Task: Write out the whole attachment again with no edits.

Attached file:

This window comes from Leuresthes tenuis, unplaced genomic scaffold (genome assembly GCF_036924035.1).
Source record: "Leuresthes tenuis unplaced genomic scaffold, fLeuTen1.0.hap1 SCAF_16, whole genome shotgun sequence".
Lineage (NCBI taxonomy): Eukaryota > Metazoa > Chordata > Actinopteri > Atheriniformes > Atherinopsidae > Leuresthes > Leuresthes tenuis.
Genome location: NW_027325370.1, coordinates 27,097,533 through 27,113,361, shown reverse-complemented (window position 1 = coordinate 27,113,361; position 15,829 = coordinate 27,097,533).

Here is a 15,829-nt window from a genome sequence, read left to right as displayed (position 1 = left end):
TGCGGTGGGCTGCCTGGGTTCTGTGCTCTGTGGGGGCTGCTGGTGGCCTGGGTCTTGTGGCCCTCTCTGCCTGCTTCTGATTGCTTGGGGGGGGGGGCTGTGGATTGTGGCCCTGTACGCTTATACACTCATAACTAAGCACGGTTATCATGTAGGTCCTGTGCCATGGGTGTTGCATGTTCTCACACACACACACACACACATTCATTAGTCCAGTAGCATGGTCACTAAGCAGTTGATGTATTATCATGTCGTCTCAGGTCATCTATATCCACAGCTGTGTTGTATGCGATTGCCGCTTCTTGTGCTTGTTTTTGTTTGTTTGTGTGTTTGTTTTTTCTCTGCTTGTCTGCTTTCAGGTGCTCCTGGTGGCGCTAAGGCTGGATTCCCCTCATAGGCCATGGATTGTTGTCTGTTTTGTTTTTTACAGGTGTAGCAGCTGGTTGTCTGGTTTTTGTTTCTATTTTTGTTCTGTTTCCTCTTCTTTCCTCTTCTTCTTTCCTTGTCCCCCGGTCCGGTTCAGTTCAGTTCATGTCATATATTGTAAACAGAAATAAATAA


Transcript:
This window comes from Leuresthes tenuis, unplaced genomic scaffold (genome assembly GCF_036924035.1).
Source record: "Leuresthes tenuis unplaced genomic scaffold, fLeuTen1.0.hap1 SCAF_16, whole genome shotgun sequence".
Lineage (NCBI taxonomy): Eukaryota > Metazoa > Chordata > Actinopteri > Atheriniformes > Atherinopsidae > Leuresthes > Leuresthes tenuis.
Genome location: NW_027325370.1, coordinates 27,097,533 through 27,113,361, shown reverse-complemented (window position 1 = coordinate 27,113,361; position 15,829 = coordinate 27,097,533).

Here is a 15,829-nt window from a genome sequence, read left to right as displayed (position 1 = left end):
TGCGGTGGGCTGCCTGGGTTCTGTGCTCTGTGGGGGCTGCTGGTGGCCTGGGTCTTGTGGCCCTCTCTGCCTGCTTCTGATTGCTTGGGGGGGGGGGCTGTGGATTGTGGCCCTGTACGCTTATACACTCATAACTAAGCACGGTTATCATGTAGGTCCTGTGCCATGGGTGTTGCATGTTCTCACACACACACACACACACATTCATTAGTCCAGTAGCATGGTCACTAAGCAGTTGATGTATTATCATGTCGTCTCAGGTCATCTATATCCACAGCTGTGTTGTATGCGATTGCCGCTTCTTGTGCTTGTTTTTGTTTGTTTGTGTGTTTGTTTTTTCTCTGCTTGTCTGCTTTCAGGTGCTCCTGGTGGCGCTAAGGCTGGATTCCCCTCATAGGCCATGGATTGTTGTCTGTTTTGTTTTTTACAGGTGTAGCAGCTGGTTGTCTGGTTTTTGTTTCTATTTTTGTTCTGTTTCCTCTTCTTTCCTCTTCTTCTTTCCTTGTCCCCCGGTCCGGTTCAGTTCAGTTCATGTCATATATTGTAAACAGAAATAAATAA